Science Enabled by Specimen Data

Bontrager, M., Usui, T., Lee‐Yaw, J. A., Anstett, D. N., Branch, H. A., Hargreaves, A. L., … Angert, A. L. (2021). Adaptation across geographic ranges is consistent with strong selection in marginal climates and legacies of range expansion. Evolution. doi:10.1111/evo.14231 https://doi.org/10.1111/evo.14231

Every species experiences limits to its geographic distribution. Some evolutionary models predict that populations at range edges are less well‐adapted to their local environments due to drift, expansion load, or swamping gene flow from the range interior. Alternatively, populations near range edges…

Saldaña‐López, A., Vilà, M., Lloret, F., Manuel Herrera, J., & González‐Moreno, P. (2021). Assembly of species’ climatic niches of coastal communities does not shift after invasion. Journal of Vegetation Science, 32(2). doi:10.1111/jvs.12989 https://doi.org/10.1111/jvs.12989

Question: Do invasions by invasive plant species with contrasting trait profiles (Arctotheca calendula, Carpobrotus spp., Conyza bonariensis, and Opuntia dillenii) change the climatic niche of coastal plant communities? Location: Atlantic coastal habitats in Huelva (Spain). Methods: We identifi…

Géron, C., Lembrechts, J. J., Borgelt, J., Lenoir, J., Hamdi, R., Mahy, G., … Monty, A. (2021). Urban alien plants in temperate oceanic regions of Europe originate from warmer native ranges. Biological Invasions. doi:10.1007/s10530-021-02469-9 https://doi.org/10.1007/s10530-021-02469-9

When colonizing new areas, alien plant species success can depend strongly on local environmental conditions. Microclimatic barriers might be the reason why some alien plant species thrive in urban areas, while others prefer rural environments. We tested the hypothesis that the climate in the native…

Lynn, J. S., Klanderud, K., Telford, R. J., Goldberg, D., & Vandvik, V. (2021). Macroecological context predicts species’ responses to climate warming. Global Change Biology. doi:10.1111/gcb.15532 https://doi.org/10.1111/gcb.15532

Context‐dependencies in species’ responses to the same climate change frustrate attempts to generalize and make predictions based on experimental and observational approaches in biodiversity science. Here, we propose predictability may be enhanced by explicitly incorporating macroecological context …

Allstädt, F. J., Koutsodendris, A., Appel, E., Rösler, W., Reichgelt, T., Kaboth-Bahr, S., … Pross, J. (2021). Late Pliocene to early Pleistocene climate dynamics in western North America based on a new pollen record from paleo-Lake Idaho. Palaeobiodiversity and Palaeoenvironments. doi:10.1007/s12549-020-00460-1 https://doi.org/10.1007/s12549-020-00460-1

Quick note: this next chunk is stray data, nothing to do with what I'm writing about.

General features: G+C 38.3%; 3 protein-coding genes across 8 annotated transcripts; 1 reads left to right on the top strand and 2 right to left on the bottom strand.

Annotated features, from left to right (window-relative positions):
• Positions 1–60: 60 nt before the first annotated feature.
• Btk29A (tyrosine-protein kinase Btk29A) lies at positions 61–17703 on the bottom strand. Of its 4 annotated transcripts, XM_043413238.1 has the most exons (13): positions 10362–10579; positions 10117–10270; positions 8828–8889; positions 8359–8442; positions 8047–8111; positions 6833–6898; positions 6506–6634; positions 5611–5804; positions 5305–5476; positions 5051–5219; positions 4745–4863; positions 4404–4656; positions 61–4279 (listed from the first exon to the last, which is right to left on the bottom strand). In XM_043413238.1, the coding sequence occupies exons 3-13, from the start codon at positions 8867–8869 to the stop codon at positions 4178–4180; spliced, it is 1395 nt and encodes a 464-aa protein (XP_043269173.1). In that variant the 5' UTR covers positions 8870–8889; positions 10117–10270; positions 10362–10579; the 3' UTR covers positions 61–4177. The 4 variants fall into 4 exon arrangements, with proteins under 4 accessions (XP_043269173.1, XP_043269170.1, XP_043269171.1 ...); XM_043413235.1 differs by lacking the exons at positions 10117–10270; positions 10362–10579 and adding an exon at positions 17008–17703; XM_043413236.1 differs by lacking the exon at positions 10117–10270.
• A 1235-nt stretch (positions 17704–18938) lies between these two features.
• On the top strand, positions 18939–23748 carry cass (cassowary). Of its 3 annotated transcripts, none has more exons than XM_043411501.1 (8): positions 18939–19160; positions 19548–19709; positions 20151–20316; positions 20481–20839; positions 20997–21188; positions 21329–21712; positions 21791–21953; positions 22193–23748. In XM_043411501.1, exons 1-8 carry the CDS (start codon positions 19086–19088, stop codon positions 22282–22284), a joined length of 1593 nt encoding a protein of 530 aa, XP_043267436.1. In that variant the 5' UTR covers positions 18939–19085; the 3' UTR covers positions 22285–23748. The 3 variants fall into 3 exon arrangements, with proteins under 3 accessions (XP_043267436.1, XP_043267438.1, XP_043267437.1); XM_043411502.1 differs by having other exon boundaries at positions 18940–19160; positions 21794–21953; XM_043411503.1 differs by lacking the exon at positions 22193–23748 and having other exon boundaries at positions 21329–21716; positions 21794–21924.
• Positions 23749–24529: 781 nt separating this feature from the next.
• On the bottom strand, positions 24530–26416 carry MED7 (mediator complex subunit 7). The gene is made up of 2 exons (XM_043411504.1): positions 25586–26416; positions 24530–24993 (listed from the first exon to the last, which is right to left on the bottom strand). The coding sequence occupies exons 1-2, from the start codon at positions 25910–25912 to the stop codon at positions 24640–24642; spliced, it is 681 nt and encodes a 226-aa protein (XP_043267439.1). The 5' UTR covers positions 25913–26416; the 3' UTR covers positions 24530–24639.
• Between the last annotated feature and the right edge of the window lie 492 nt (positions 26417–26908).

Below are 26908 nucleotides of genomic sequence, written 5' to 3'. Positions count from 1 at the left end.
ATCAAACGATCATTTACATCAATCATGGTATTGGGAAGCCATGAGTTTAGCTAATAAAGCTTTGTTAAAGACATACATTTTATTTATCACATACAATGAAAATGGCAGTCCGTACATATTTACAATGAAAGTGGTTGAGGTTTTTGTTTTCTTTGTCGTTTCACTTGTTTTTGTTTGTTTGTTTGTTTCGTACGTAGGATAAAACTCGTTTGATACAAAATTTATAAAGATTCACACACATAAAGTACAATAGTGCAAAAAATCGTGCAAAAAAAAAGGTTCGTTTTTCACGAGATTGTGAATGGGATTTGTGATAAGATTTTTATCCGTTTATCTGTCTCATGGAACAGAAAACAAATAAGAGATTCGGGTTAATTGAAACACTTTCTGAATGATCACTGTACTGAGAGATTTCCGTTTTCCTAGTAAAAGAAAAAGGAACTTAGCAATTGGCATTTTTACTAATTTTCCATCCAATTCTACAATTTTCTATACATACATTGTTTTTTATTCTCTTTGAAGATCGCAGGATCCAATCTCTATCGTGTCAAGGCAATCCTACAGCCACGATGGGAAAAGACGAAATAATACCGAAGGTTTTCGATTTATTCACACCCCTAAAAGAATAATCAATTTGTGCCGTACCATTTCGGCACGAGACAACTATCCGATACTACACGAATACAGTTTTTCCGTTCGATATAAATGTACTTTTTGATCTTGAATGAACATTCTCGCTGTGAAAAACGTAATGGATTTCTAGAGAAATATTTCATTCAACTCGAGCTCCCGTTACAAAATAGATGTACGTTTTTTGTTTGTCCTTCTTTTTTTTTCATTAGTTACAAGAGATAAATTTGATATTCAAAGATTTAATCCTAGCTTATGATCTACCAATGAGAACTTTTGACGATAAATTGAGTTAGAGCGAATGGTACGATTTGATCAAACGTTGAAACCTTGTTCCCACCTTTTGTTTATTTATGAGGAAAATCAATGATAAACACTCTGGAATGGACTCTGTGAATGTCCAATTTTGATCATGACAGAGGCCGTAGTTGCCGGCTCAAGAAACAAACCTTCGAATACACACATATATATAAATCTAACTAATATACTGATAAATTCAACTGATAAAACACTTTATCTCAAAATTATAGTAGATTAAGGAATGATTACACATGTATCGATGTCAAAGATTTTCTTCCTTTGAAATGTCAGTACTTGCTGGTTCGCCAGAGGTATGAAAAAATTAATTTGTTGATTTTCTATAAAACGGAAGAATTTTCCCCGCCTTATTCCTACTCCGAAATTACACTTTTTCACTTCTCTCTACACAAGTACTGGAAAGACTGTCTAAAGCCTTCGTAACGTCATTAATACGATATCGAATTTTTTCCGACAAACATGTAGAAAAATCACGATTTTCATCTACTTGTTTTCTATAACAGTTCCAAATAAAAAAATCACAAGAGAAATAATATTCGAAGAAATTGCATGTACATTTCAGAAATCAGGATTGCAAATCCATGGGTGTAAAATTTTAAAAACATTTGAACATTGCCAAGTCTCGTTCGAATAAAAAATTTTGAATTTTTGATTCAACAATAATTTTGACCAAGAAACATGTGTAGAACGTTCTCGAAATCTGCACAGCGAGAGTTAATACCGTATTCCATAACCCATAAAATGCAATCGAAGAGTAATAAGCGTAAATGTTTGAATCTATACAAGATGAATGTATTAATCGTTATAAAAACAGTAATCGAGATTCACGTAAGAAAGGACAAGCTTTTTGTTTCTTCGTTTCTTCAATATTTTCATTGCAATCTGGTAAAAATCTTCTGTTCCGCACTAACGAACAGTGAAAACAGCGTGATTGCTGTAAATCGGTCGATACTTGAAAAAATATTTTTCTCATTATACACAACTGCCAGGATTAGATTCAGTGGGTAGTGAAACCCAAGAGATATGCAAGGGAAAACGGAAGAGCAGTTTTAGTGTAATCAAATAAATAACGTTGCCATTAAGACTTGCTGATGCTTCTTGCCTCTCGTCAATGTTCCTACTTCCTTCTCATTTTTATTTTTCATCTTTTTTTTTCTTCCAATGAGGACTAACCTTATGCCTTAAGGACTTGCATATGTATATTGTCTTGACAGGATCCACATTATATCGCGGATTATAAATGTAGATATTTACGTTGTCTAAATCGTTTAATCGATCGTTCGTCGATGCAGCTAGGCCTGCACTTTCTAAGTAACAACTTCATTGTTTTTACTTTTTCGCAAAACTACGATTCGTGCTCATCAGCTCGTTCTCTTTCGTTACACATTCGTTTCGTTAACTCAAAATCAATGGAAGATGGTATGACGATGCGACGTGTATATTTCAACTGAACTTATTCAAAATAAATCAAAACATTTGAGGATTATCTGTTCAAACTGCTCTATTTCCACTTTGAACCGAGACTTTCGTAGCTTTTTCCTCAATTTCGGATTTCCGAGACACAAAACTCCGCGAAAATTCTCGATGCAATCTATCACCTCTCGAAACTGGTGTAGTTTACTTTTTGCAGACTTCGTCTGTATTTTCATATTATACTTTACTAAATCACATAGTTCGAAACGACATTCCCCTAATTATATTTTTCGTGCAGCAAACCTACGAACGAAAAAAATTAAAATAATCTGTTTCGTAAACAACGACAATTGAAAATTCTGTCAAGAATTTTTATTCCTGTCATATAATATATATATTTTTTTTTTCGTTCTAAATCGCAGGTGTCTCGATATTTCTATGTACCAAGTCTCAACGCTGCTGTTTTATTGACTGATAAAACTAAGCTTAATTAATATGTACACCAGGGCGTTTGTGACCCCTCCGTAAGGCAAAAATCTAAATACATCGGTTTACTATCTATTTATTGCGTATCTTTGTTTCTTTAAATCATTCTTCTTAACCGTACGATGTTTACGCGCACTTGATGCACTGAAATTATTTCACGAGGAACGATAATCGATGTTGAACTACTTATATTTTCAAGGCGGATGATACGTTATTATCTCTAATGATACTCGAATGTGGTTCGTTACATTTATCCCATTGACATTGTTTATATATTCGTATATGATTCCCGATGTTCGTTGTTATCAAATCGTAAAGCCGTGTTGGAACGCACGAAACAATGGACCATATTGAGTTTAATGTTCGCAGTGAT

Marked by the expansion of ice sheets in the high latitudes, the intensification of Northern Hemisphere glaciation across the Plio/Pleistocene transition at ~ 2.7 Ma represents a critical interval of late Neogene climate evolution. To date, the characteristics of climate change in North America duri…

Lozano, V. (2021). Distribution of Five Aquatic Plants Native to South America and Invasive Elsewhere under Current Climate. Ecologies, 2(1), 27–42. doi:10.3390/ecologies2010003 https://doi.org/10.3390/ecologies2010003

Biological invasions and climate pose two of the most important challenges facing global biodiversity. Certainly, climate change may intensify the impacts of invasion by allowing invasive plants to increase in abundance and further expand their ranges. For example, most aquatic alien plants in tempe…

Shaw, E. C., Fowler, R., Ohadi, S., Bayly, M. J., Barrett, R. A., Tibbits, J., … Cousens, R. D. (2020). Explaining the worldwide distributions of two highly mobile species: Cakile edentula and Cakile maritima. Journal of Biogeography. doi:10.1111/jbi.14024 https://doi.org/10.1111/jbi.14024

Aim: If we are able to determine the geographic origin of an invasion, as well as its known area of introduction, we can better appreciate the innate environmental tolerance of a species and the strength of selection for adaptation that colonizing populations have undergone. It also enables us to ma…

Brendel, M. R., Schurr, F. M., & Sheppard, C. S. (2020). Inter‐ and intraspecific selection in alien plants: How population growth, functional traits and climate responses change with residence time. Global Ecology and Biogeography. doi:10.1111/geb.13228 https://doi.org/10.1111/geb.13228

Aim: When alien species are introduced to new ranges, climate or trait mismatches may initially constrain their population growth. However, inter‐ and intraspecific selection in the new environment should cause population growth rates to increase with residence time. Using a species‐for‐time approac…

Deanna, R., Wilf, P., & Gandolfo, M. A. (2020). New physaloid fruit‐fossil species from early Eocene South America. American Journal of Botany, 107(12), 1749–1762. doi:10.1002/ajb2.1565 https://doi.org/10.1002/ajb2.1565

Premise: Solanaceae is a scientifically and economically important angiosperm family with a minimal fossil record and an intriguing early evolutionary history. Here, we report a newly discovered fossil lantern fruit with a suite of features characteristic of Physalideae within Solanaceae. The fossil…

Brandt, A. J., Bellingham, P. J., Duncan, R. P., Etherington, T. R., Fridley, J. D., Howell, C. J., … Peltzer, D. A. (2020). Naturalised plants transform the composition and function of the New Zealand flora. Biological Invasions. doi:10.1007/s10530-020-02393-4 https://doi.org/10.1007/s10530-020-02393-4

The New Zealand flora has a high proportion of endemic species but has been invaded by almost the same number of non-native plant species. To support management of invasive plant species, we provide an updated inventory of New Zealand’s naturalised flora and compare it with the native flora to ident…